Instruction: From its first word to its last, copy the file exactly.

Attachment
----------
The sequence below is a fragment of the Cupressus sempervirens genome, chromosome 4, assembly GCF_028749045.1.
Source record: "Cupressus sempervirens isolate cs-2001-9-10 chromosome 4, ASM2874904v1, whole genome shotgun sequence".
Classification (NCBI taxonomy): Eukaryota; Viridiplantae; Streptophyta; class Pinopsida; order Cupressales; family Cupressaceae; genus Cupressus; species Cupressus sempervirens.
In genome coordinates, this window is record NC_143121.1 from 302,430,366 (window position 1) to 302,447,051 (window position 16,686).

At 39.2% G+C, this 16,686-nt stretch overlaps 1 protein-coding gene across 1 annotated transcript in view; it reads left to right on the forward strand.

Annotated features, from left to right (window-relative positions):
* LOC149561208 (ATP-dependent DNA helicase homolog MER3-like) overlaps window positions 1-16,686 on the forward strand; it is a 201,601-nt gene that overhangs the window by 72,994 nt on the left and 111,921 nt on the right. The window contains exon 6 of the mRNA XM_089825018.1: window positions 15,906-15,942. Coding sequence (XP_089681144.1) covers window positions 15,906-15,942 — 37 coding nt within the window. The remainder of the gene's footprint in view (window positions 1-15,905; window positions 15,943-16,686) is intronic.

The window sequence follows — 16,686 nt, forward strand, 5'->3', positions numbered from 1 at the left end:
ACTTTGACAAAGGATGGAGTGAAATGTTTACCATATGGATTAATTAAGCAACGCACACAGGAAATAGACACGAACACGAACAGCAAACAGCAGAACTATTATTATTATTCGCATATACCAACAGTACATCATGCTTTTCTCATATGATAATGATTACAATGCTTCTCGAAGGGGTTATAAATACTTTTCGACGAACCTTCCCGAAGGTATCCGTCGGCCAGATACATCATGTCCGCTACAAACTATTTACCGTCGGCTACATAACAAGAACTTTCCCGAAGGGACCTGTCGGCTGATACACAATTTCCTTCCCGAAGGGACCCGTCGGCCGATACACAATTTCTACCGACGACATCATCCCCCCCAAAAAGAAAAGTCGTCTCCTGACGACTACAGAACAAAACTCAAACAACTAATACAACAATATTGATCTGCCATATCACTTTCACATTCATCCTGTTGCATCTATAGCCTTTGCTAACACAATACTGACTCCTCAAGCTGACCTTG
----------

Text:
The sequence below is a fragment of the Cupressus sempervirens genome, chromosome 4, assembly GCF_028749045.1.
Source record: "Cupressus sempervirens isolate cs-2001-9-10 chromosome 4, ASM2874904v1, whole genome shotgun sequence".
Classification (NCBI taxonomy): Eukaryota; Viridiplantae; Streptophyta; class Pinopsida; order Cupressales; family Cupressaceae; genus Cupressus; species Cupressus sempervirens.
In genome coordinates, this window is record NC_143121.1 from 302,430,366 (window position 1) to 302,447,051 (window position 16,686).

At 39.2% G+C, this 16,686-nt stretch overlaps 1 protein-coding gene across 1 annotated transcript in view; it reads left to right on the forward strand.

Annotated features, from left to right (window-relative positions):
* LOC149561208 (ATP-dependent DNA helicase homolog MER3-like) overlaps window positions 1-16,686 on the forward strand; it is a 201,601-nt gene that overhangs the window by 72,994 nt on the left and 111,921 nt on the right. The window contains exon 6 of the mRNA XM_089825018.1: window positions 15,906-15,942. Coding sequence (XP_089681144.1) covers window positions 15,906-15,942 — 37 coding nt within the window. The remainder of the gene's footprint in view (window positions 1-15,905; window positions 15,943-16,686) is intronic.

The window sequence follows — 16,686 nt, forward strand, 5'->3', positions numbered from 1 at the left end:
ACTTTGACAAAGGATGGAGTGAAATGTTTACCATATGGATTAATTAAGCAACGCACACAGGAAATAGACACGAACACGAACAGCAAACAGCAGAACTATTATTATTATTCGCATATACCAACAGTACATCATGCTTTTCTCATATGATAATGATTACAATGCTTCTCGAAGGGGTTATAAATACTTTTCGACGAACCTTCCCGAAGGTATCCGTCGGCCAGATACATCATGTCCGCTACAAACTATTTACCGTCGGCTACATAACAAGAACTTTCCCGAAGGGACCTGTCGGCTGATACACAATTTCCTTCCCGAAGGGACCCGTCGGCCGATACACAATTTCTACCGACGACATCATCCCCCCCAAAAAGAAAAGTCGTCTCCTGACGACTACAGAACAAAACTCAAACAACTAATACAACAATATTGATCTGCCATATCACTTTCACATTCATCCTGTTGCATCTATAGCCTTTGCTAACACAATACTGACTCCTCAAGCTGACCTTG